that work together in order for the whole system to
function.This kind of arrangement is preferable as it
is highly flexible.
Fig.1.The 3 - Tier Architecture
As shown in Fig.1,each layer of the system has
a specific responsibility,they then communicate using
pre-defined protocols which will be discussed in a later
section.In a 3 -Tier architecture,the top most and bottom
most layers cannot talk to each other directly.All the
communications have to go through the business layer
which controls the system and updates the user with the
system state.
When commands are entered in the presentation layer
by users,they get passed down to the business layer.
The control within the layer then determines what the
system needs in order to response correctly to the com-
mands,then passes commands that the hardware would
understand to make the change of state happen.Then
the hardware passes the feedback regarding the actual
event that happened (can be either job accomplished or
error) to the business layer.It will then be the job of the
business layer again to inform the presentation layer so
the users know if the commands were executed properly.
This design provides great flexibility.In the future,
only the specific layer needs to be changed if it is needed
where other layers can still function as is.
B.
System Components
One of the characteristics that made this project a
complex one is that each layer had to be developed using
different tools.
1) Presentation Layer:
The presentation layer of the
project consists of a 3D user interface that was developed
in Unity 3D game engine.It has the commands that the
users need to control the system.This interface does not
contain any information about the state of the system
or the positions of the bags on the belts.It only sends
and receives update information that is needed by the
business layer.
The set-up of the convenor belts were defined in an
XML file.When the systemstarts up,the file is parsed so
that Unity can render the set-up to initialise the system.
Shown in Fig 2 is a part of the XML file that defined the
final set-up of the project.For each section of the belts,
not only it defines its name,angle etc but also what is
connected before and after it.
Fig.2.A part of the XML file which define the set-up of the
conveyor belts
At this point of the project,it has been achieved that
one only needs to modify the XML file to change the
whole layout in the presentation layer.This defines the
advantages of having a 3 - Tier architecture.In the
future,if the interface is in need of a change e.g.when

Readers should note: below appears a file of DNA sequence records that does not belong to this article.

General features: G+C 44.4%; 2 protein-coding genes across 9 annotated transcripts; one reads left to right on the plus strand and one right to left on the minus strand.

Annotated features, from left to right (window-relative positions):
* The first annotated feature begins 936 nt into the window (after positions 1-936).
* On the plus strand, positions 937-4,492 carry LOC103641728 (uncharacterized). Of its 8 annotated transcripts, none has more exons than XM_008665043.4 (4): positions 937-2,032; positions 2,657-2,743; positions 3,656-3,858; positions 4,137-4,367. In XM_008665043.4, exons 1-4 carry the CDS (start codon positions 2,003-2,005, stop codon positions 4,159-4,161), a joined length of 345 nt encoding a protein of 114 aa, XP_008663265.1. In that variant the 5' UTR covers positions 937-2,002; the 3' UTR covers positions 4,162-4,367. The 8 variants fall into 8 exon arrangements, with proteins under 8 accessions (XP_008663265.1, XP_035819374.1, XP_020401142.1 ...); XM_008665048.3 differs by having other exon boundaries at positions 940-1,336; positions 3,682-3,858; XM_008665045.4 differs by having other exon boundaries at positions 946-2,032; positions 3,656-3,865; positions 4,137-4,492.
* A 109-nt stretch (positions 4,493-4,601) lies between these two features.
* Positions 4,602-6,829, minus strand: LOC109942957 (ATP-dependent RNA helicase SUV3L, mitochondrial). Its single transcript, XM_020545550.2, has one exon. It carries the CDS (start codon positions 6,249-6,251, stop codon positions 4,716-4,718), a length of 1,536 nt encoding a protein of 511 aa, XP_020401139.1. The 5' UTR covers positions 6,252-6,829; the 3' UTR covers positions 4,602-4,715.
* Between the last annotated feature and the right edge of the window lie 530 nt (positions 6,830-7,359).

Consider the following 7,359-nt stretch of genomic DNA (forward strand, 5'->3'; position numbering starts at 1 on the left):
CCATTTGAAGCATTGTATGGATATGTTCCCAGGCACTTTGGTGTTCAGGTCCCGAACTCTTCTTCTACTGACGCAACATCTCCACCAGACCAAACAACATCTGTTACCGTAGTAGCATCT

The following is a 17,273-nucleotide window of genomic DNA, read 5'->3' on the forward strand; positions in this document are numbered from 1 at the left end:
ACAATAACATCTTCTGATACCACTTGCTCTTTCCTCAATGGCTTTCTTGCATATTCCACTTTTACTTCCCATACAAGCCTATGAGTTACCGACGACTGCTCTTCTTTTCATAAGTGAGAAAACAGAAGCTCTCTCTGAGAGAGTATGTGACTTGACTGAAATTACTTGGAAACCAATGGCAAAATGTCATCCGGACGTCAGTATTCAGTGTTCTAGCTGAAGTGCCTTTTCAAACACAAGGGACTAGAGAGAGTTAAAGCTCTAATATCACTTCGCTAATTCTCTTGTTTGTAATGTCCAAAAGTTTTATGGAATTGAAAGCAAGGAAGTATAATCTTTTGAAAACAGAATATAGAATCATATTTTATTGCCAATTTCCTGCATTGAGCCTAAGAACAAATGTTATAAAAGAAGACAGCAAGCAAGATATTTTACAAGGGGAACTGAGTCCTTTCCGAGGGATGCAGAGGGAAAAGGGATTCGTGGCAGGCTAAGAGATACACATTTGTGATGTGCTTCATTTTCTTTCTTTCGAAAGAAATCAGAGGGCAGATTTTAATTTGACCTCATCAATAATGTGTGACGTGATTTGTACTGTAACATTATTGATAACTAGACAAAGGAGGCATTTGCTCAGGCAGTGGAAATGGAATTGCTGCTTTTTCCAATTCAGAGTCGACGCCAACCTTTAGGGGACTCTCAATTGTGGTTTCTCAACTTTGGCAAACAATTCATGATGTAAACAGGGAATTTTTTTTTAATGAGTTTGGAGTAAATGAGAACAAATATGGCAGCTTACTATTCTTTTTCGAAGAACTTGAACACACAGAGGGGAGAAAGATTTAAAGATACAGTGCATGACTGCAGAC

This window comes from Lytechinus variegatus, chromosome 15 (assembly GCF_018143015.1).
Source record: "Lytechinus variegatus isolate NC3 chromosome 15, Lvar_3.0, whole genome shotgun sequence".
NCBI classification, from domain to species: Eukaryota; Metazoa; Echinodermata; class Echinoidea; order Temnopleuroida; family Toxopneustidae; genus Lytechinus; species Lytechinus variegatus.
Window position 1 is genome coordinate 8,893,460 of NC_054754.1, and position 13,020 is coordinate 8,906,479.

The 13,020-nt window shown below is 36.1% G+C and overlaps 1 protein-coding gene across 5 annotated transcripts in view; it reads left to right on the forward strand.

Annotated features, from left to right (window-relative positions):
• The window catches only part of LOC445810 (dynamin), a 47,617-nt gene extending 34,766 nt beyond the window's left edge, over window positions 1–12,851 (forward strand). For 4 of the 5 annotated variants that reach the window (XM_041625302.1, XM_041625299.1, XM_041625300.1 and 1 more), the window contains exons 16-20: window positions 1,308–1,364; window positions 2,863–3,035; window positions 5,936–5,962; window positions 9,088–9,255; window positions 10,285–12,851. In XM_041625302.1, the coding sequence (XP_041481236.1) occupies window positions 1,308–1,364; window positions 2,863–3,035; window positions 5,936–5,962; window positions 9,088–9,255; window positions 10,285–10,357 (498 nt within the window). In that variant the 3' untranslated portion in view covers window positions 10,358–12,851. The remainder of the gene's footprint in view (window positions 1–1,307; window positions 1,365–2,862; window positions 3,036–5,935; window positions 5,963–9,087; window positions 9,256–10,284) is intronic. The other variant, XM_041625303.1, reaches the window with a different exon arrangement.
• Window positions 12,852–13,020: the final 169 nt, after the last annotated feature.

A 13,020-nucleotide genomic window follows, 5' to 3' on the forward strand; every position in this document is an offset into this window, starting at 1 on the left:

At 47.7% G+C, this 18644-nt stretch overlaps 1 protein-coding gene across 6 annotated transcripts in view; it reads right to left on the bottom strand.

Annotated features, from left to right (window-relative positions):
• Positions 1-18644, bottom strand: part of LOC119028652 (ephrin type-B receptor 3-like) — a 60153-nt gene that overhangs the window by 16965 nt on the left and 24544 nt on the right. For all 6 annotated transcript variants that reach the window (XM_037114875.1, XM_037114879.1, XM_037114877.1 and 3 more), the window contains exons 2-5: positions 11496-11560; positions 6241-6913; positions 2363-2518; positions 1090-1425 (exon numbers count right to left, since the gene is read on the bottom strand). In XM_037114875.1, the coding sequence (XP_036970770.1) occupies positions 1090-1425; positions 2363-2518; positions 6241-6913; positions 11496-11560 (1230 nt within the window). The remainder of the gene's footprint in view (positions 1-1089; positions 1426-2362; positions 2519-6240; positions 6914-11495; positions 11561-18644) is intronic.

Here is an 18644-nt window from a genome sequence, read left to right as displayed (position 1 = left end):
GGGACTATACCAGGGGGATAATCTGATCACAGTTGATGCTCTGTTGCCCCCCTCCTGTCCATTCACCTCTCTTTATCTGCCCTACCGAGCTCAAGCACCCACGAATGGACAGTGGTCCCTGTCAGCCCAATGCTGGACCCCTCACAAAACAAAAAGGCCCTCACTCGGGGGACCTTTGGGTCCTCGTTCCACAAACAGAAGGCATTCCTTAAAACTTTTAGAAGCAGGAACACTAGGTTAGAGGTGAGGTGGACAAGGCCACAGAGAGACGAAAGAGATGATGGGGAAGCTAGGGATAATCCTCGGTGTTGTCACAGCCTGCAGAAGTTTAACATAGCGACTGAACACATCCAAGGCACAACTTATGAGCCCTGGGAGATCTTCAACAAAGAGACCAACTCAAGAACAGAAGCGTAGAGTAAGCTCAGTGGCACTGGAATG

new sections of convenor belts need to be installed,
simple changes made to the XML file will be sufficient
to implement the addition.However,because the XML
file only defines the set-up of the belts,the other core
functionalities such as communication and command
passing will remain unchanged.This again shows how
adaptable the system is.
2) Business Layer:
This layer can also be referred
to as the ”logic layer”.It contains the ”brain” of the
system,the function blocks.Every part that is shown
in the presentation layer is controlled by at least one
function block in the business layer.When commands
are received regarding a specific task,every part that is
needed to complete the action would be employed.And
the function blocks communicate constantly between
them to maintain the system state.
Since every piece of information has be processed by
this layer,there has to be corresponding function blocks
for every task.And as the types of tasks increase,the
number of different function block types will increase
too.
3) Persistence Layer:
This layer is usually the
database which the software system needs to access in
order to serve the information the user had requested.
However,for this project,this layer has been replaced by
the actual hardware such as the conveyor belts and photo
eyes etc.These hardware is where the function blocks
should have been deployed on and they will carry out
tasks that the function block has ordered them to.But
given the scale of this project,it was not feasible for
the hardware to be provided.Therefore it will not be
discussed further.
C.
User Interface
1) Design:
Initially,there were two user interfaces for
the system,one of them was a 2D interface(shown in
Fig 3) created by NXTControl where all the commands
were,and the other 3D interface was created by Unity
where only the system state was shown.This was due
to the fact that communication from the 3D interface to
the function blocks was not implemented.So in order to
control and view at the same time,both of them had to